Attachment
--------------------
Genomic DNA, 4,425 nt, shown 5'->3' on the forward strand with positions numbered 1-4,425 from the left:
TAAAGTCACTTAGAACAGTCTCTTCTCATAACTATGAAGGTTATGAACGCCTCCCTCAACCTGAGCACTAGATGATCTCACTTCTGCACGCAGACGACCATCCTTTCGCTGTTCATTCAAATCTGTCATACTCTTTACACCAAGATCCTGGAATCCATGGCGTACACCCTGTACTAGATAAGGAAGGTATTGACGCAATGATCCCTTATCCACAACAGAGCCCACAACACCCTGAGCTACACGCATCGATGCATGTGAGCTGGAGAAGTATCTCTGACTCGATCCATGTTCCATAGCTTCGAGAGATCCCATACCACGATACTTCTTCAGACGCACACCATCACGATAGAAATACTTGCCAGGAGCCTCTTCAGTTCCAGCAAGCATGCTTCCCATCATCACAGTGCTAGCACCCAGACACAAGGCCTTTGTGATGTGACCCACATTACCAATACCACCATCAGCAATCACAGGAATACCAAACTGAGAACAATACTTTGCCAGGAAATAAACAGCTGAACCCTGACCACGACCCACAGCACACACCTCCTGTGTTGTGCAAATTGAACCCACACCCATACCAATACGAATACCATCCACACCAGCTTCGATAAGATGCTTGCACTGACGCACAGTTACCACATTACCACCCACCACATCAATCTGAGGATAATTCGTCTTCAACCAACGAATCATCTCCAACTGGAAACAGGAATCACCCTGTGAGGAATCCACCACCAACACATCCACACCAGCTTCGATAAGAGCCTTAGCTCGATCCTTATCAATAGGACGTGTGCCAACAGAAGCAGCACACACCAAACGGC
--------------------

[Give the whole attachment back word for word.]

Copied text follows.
Genomic DNA, 4,425 nt, shown 5'->3' on the forward strand with positions numbered 1-4,425 from the left:
TAAAGTCACTTAGAACAGTCTCTTCTCATAACTATGAAGGTTATGAACGCCTCCCTCAACCTGAGCACTAGATGATCTCACTTCTGCACGCAGACGACCATCCTTTCGCTGTTCATTCAAATCTGTCATACTCTTTACACCAAGATCCTGGAATCCATGGCGTACACCCTGTACTAGATAAGGAAGGTATTGACGCAATGATCCCTTATCCACAACAGAGCCCACAACACCCTGAGCTACACGCATCGATGCATGTGAGCTGGAGAAGTATCTCTGACTCGATCCATGTTCCATAGCTTCGAGAGATCCCATACCACGATACTTCTTCAGACGCACACCATCACGATAGAAATACTTGCCAGGAGCCTCTTCAGTTCCAGCAAGCATGCTTCCCATCATCACAGTGCTAGCACCCAGACACAAGGCCTTTGTGATGTGACCCACATTACCAATACCACCATCAGCAATCACAGGAATACCAAACTGAGAACAATACTTTGCCAGGAAATAAACAGCTGAACCCTGACCACGACCCACAGCACACACCTCCTGTGTTGTGCAAATTGAACCCACACCCATACCAATACGAATACCATCCACACCAGCTTCGATAAGATGCTTGCACTGACGCACAGTTACCACATTACCACCCACCACATCAATCTGAGGATAATTCGTCTTCAACCAACGAATCATCTCCAACTGGAAACAGGAATCACCCTGTGAGGAATCCACCACCAACACATCCACACCAGCTTCGATAAGAGCCTTAGCTCGATCCTTATCAATAGGACGTGTGCCAACAGAAGCAGCACACACCAAACGGC